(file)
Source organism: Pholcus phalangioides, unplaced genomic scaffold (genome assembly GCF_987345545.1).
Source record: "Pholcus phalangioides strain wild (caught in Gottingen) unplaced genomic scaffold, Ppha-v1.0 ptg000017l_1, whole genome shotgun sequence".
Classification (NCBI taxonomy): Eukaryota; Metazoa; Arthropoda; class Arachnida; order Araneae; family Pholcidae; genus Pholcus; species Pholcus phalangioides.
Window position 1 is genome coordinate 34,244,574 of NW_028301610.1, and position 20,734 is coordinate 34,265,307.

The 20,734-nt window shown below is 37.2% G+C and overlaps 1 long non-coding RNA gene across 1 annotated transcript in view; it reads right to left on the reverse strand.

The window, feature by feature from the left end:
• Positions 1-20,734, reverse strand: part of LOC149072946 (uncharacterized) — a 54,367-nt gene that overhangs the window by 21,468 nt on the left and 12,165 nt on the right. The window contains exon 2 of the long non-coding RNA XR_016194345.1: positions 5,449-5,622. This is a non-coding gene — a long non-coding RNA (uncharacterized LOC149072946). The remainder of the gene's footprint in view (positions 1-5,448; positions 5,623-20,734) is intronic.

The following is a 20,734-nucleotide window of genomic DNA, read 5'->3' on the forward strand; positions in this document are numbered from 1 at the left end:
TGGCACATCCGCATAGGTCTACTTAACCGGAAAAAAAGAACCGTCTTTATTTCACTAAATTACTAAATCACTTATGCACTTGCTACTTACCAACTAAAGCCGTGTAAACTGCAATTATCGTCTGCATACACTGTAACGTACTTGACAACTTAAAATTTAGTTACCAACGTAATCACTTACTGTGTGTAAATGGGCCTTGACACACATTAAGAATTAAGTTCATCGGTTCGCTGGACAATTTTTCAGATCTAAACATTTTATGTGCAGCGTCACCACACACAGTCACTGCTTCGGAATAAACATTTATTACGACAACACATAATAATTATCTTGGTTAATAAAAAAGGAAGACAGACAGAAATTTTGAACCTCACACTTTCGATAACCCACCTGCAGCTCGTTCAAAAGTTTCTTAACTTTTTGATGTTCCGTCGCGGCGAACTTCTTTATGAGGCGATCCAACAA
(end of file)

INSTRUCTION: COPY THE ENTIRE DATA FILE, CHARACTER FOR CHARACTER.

Source organism: Pholcus phalangioides, unplaced genomic scaffold (genome assembly GCF_987345545.1).
Source record: "Pholcus phalangioides strain wild (caught in Gottingen) unplaced genomic scaffold, Ppha-v1.0 ptg000017l_1, whole genome shotgun sequence".
Classification (NCBI taxonomy): Eukaryota; Metazoa; Arthropoda; class Arachnida; order Araneae; family Pholcidae; genus Pholcus; species Pholcus phalangioides.
Window position 1 is genome coordinate 34,244,574 of NW_028301610.1, and position 20,734 is coordinate 34,265,307.

The 20,734-nt window shown below is 37.2% G+C and overlaps 1 long non-coding RNA gene across 1 annotated transcript in view; it reads right to left on the reverse strand.

The window, feature by feature from the left end:
• Positions 1-20,734, reverse strand: part of LOC149072946 (uncharacterized) — a 54,367-nt gene that overhangs the window by 21,468 nt on the left and 12,165 nt on the right. The window contains exon 2 of the long non-coding RNA XR_016194345.1: positions 5,449-5,622. This is a non-coding gene — a long non-coding RNA (uncharacterized LOC149072946). The remainder of the gene's footprint in view (positions 1-5,448; positions 5,623-20,734) is intronic.

The following is a 20,734-nucleotide window of genomic DNA, read 5'->3' on the forward strand; positions in this document are numbered from 1 at the left end:
TGGCACATCCGCATAGGTCTACTTAACCGGAAAAAAAGAACCGTCTTTATTTCACTAAATTACTAAATCACTTATGCACTTGCTACTTACCAACTAAAGCCGTGTAAACTGCAATTATCGTCTGCATACACTGTAACGTACTTGACAACTTAAAATTTAGTTACCAACGTAATCACTTACTGTGTGTAAATGGGCCTTGACACACATTAAGAATTAAGTTCATCGGTTCGCTGGACAATTTTTCAGATCTAAACATTTTATGTGCAGCGTCACCACACACAGTCACTGCTTCGGAATAAACATTTATTACGACAACACATAATAATTATCTTGGTTAATAAAAAAGGAAGACAGACAGAAATTTTGAACCTCACACTTTCGATAACCCACCTGCAGCTCGTTCAAAAGTTTCTTAACTTTTTGATGTTCCGTCGCGGCGAACTTCTTTATGAGGCGATCCAACAA